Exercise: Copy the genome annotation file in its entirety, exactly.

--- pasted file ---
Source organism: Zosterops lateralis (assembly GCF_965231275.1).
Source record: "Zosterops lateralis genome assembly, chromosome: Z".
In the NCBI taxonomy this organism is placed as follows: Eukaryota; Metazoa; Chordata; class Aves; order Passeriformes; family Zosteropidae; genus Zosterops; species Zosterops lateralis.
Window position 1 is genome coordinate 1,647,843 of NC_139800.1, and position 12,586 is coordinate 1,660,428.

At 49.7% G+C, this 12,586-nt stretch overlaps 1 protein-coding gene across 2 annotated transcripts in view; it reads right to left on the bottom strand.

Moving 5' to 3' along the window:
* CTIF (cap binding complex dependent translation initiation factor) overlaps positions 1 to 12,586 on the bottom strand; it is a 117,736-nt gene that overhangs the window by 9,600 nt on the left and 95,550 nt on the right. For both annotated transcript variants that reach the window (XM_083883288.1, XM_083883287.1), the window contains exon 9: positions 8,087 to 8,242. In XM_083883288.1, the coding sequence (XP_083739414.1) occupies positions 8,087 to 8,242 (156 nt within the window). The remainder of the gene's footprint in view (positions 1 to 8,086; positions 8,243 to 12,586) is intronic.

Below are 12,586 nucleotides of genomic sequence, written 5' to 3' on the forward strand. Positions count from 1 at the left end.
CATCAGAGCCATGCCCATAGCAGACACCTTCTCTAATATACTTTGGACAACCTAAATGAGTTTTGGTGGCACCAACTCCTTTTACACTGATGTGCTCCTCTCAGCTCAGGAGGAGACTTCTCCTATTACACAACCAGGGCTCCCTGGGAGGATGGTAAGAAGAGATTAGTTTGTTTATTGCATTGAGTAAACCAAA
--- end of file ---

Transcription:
Source organism: Zosterops lateralis (assembly GCF_965231275.1).
Source record: "Zosterops lateralis genome assembly, chromosome: Z".
In the NCBI taxonomy this organism is placed as follows: Eukaryota; Metazoa; Chordata; class Aves; order Passeriformes; family Zosteropidae; genus Zosterops; species Zosterops lateralis.
Window position 1 is genome coordinate 1,647,843 of NC_139800.1, and position 12,586 is coordinate 1,660,428.

At 49.7% G+C, this 12,586-nt stretch overlaps 1 protein-coding gene across 2 annotated transcripts in view; it reads right to left on the bottom strand.

Moving 5' to 3' along the window:
* CTIF (cap binding complex dependent translation initiation factor) overlaps positions 1 to 12,586 on the bottom strand; it is a 117,736-nt gene that overhangs the window by 9,600 nt on the left and 95,550 nt on the right. For both annotated transcript variants that reach the window (XM_083883288.1, XM_083883287.1), the window contains exon 9: positions 8,087 to 8,242. In XM_083883288.1, the coding sequence (XP_083739414.1) occupies positions 8,087 to 8,242 (156 nt within the window). The remainder of the gene's footprint in view (positions 1 to 8,086; positions 8,243 to 12,586) is intronic.

Below are 12,586 nucleotides of genomic sequence, written 5' to 3' on the forward strand. Positions count from 1 at the left end.
CATCAGAGCCATGCCCATAGCAGACACCTTCTCTAATATACTTTGGACAACCTAAATGAGTTTTGGTGGCACCAACTCCTTTTACACTGATGTGCTCCTCTCAGCTCAGGAGGAGACTTCTCCTATTACACAACCAGGGCTCCCTGGGAGGATGGTAAGAAGAGATTAGTTTGTTTATTGCATTGAGTAAACCAAA